Gao Shang, 6-7 small forward, Guandong Southern Tigers (China-World)
Unfortunately, the Chinese prospect simply didn’t get enough playing time in the contest (just over three minutes) to make any type of evaluation of his game.
Damien Inglis, 6-8 small forward, ES Chorale de Roanne Basket (France-World)
If you watched this game at home, Inglis probably didn’t stand out much, due to relatively limited minutes, but due to his chiseled physique, remarkable wingspan and versatile skill set, he has quietly created a buzz for himself with some of the right people. Possessing the ability to snatch defensive rebounds, push the ball on the break and either find his teammates with smart passes or finish the play himself, he showed glimpses of his potential, even some point-forward skills. Talking to him briefly after the game, the affable, multi-lingual youngster also proved to be a student of the game, saying that although he’s a fan of superstars LeBron James, Kevin Durant and Paul George, he also studies the likes of PJ Tucker and Gordon Hayward, for example.
Stanley Johnson, 6-7 small forward, Arizona (USA)
Despite his outside shot not falling, Johnson, a good, if not great athlete, still made a positive impact in the game, getting to the rim as a physical driver, pushing the ball in transition, functioning as a secondary ballhandler and defending multiple positions. The versatile, powerfully-built wing is a four-time state champion, and while it isn’t his natural position, the fact that he played point guard as a senior should help him in the future. From his ability to rebound and muscle smaller defenders on the interior to playing on the perimeter and displaying the willingness to chase quicker players on the other end of the floor, he did nothing to take away from his reputation as one of the most hard-playing, polished and complete players in the class, though knocking down deep jumpers on a more consistent basis will certainly be an area of scrutiny moving forward.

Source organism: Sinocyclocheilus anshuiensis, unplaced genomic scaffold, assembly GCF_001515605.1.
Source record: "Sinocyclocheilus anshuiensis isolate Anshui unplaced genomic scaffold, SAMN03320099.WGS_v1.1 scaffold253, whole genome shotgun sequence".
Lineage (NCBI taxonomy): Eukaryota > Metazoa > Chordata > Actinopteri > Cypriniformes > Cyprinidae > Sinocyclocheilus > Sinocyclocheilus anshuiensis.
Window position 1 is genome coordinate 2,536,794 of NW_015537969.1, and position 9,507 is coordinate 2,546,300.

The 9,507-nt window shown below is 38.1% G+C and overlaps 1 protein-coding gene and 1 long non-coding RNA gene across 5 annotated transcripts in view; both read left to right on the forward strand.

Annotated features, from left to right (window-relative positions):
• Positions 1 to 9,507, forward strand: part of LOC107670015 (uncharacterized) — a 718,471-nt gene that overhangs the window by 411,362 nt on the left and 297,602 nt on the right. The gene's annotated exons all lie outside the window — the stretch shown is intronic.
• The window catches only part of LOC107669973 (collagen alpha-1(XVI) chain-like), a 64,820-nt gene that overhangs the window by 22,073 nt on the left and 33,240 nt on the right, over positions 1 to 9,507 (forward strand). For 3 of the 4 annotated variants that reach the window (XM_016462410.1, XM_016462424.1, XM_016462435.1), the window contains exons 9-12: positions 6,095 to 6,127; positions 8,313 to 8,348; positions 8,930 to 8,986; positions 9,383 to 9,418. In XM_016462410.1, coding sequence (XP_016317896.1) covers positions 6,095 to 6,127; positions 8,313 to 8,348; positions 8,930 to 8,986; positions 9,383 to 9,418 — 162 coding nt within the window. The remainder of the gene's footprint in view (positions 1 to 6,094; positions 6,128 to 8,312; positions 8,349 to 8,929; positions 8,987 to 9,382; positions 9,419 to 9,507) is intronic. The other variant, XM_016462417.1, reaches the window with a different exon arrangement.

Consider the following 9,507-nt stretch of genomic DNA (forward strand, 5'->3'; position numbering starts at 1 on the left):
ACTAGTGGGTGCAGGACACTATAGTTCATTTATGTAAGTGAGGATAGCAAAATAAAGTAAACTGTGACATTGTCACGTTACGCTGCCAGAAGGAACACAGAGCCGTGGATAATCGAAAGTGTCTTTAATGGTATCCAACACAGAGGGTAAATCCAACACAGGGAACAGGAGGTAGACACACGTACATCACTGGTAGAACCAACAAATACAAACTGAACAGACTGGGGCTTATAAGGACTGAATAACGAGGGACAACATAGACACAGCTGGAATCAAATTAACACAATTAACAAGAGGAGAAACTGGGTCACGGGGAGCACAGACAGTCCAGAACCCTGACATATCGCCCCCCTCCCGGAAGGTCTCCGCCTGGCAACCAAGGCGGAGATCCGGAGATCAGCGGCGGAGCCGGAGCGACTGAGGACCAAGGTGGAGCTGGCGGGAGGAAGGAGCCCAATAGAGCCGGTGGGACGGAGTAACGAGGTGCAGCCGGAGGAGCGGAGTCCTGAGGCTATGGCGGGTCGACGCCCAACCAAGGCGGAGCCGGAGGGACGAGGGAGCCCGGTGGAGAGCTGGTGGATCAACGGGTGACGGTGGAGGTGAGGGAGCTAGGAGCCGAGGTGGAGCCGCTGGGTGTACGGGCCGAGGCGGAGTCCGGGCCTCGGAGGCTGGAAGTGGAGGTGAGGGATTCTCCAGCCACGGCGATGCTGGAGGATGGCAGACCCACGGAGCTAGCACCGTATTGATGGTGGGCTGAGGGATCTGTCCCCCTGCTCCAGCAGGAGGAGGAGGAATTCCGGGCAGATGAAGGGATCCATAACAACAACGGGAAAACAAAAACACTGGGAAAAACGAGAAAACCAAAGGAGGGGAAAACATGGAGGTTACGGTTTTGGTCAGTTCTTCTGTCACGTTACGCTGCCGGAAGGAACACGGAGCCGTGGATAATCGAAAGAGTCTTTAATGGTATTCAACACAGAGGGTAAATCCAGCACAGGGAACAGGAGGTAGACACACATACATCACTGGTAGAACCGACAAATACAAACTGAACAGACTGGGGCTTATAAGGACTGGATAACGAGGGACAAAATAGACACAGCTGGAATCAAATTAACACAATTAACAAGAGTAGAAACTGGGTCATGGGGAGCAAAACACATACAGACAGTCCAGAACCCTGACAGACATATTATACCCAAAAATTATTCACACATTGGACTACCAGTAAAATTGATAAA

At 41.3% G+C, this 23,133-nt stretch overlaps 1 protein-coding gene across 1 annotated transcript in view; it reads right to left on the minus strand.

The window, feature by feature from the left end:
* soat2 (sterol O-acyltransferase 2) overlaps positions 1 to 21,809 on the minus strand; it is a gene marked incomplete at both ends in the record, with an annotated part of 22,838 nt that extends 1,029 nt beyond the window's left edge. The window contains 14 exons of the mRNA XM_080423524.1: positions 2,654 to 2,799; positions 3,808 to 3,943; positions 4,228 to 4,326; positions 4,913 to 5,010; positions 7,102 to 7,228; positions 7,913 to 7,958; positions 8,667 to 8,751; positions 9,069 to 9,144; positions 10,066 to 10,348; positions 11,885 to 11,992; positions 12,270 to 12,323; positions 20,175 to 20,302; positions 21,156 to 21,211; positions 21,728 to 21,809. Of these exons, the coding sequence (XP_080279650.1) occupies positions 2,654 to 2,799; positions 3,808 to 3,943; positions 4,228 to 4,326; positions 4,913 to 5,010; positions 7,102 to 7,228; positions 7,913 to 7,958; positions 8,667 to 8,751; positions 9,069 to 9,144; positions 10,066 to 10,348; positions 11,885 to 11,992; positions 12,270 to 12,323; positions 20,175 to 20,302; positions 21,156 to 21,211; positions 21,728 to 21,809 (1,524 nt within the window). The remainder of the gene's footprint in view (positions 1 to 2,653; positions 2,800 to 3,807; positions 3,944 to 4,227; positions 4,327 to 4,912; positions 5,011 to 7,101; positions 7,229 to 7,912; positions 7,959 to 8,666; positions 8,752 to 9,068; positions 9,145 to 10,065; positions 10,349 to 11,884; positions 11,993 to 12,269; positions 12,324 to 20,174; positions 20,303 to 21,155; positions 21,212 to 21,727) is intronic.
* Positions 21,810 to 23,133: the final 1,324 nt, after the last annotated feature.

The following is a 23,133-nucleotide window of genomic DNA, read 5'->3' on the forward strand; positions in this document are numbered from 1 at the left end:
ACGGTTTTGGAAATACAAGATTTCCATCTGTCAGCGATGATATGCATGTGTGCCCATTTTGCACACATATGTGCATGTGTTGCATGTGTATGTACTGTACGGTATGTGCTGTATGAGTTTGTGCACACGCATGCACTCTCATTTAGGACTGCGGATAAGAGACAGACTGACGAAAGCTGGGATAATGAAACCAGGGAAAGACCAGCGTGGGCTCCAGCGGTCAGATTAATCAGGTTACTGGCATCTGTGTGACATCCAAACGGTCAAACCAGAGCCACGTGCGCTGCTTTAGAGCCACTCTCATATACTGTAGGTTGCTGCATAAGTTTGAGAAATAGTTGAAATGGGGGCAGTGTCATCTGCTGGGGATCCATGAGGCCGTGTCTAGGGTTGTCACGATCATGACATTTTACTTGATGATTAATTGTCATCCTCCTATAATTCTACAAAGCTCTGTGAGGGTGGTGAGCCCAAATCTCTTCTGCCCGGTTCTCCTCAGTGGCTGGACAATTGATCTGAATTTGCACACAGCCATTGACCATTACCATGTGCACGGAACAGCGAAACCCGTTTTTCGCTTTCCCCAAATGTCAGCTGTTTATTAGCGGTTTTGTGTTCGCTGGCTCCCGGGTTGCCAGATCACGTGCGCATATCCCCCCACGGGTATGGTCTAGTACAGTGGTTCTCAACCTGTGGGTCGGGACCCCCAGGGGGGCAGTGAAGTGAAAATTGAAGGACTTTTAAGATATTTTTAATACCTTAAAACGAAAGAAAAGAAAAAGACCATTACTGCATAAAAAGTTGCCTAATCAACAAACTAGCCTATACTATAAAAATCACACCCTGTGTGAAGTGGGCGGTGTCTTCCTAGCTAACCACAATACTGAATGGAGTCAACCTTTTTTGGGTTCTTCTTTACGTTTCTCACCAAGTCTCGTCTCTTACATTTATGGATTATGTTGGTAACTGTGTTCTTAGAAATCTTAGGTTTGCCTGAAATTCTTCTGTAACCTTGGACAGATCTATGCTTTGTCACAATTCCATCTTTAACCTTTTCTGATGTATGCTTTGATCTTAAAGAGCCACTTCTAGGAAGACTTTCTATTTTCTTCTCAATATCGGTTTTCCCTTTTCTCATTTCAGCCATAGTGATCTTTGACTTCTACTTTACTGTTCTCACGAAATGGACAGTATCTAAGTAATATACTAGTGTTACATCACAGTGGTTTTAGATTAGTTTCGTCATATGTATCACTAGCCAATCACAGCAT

Nikola Jokic, 6-11 power forward, KK Mega Vizura (Serbia-World)
Jokic was another international prospect who had created some intrigue heading into the contest, combining great size and a solid frame with the ability to step outside and make smart passes. He also appeared willing to bang on the interior and while he isn’t an explosive athlete, he held his own on the glass. Interesting note: Jokic, until a little more than a year ago, wasn’t completely focused on basketball, splitting his time riding horses (in a carriage, no less), which is apparently pretty popular in his hometown.
Tyus Jones, 6-1 point guard, Duke (USA)